10. A method of treating an outer surface of a food product in accordance with claim 3, wherein the step of circulating the flow of steam in the steam sleeve within a channel having an inlet for introduction of the steam into the sleeve and an outlet for removal of the steam and condensate from the sleeve includes the step of forming multiple single-revolution channels each having their own inlet and outlet.
11. A method of treating an outer surface of a food product in accordance with claim 1, wherein the passing of the food product in a feed direction through the steam sleeve using the advancement mechanism occurs at a rate, the method including the step of selecting the rate and the selected properties of the fluid to achieve a temperature of surface and immediate depth of the food product effective to provide for slicability of the food product.
12. A method of treating an outer surface of a food product in accordance with claim 1, wherein the steps of passing the food product in a feed direction through the steam sleeve using the advancement mechanism generating the flow of steam in the steam sleeve while the food product is passing therethrough occur immediately prior to a slicing station where an end of the food product is sliced.
13. A method of treating an outer surface of a food product in accordance with claim 12, wherein a sealing gate is positioned adjacent the exit opening of the steam sleeve, the sealing gate being selectively shiftable between a sealing position substantially closing the exit opening and an unsealing position allowing access to the exit opening.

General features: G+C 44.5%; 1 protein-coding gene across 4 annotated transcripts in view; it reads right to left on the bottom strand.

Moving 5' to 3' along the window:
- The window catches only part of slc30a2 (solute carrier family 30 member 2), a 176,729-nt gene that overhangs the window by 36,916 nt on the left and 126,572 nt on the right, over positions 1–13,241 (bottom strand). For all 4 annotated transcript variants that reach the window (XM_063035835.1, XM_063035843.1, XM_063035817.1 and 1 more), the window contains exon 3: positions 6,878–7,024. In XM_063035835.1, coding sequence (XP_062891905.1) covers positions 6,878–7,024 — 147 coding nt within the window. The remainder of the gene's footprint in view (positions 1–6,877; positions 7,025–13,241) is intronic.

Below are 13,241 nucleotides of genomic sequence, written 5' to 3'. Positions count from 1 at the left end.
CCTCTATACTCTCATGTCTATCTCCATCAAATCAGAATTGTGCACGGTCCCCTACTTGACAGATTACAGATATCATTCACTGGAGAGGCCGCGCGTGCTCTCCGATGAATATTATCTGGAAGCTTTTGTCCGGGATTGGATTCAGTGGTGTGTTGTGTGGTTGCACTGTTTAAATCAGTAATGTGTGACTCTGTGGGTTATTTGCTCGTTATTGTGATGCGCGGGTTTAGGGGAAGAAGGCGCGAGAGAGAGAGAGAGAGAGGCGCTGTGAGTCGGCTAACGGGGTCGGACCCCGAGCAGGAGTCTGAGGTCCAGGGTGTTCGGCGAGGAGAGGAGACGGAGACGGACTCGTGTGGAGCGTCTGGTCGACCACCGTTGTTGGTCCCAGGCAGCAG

14. A method of treating an outer surface of a food product in accordance with claim 13, including the following steps:
positioning the sealing gate in the sealing position when the food product enters the steam sleeve;
maintaining the sealing gate in the sealing position as a leading face of the food product is advanced through the sleeve during the step of generating the flow of steam in the steam sleeve for treatment of the leading face of the food product; and
shifting the sealing gate from the sealing position to the unsealing position when the leading face of the food product has been advanced proximate thereto to allow the food product to be advanced through the exit opening of the steam sleeve.
15. A method of treating an outer surface of a food product in accordance with claim 1 including the step of retracting the advancement mechanism away from a trailing face of the food product while the trailing face of the food product is positioned within the steam sleeve for a period of time sufficient to provide steam treatment to the trailing face of the food product prior to advancement of the food product through the exit opening of the steam sleeve with the advancement mechanism.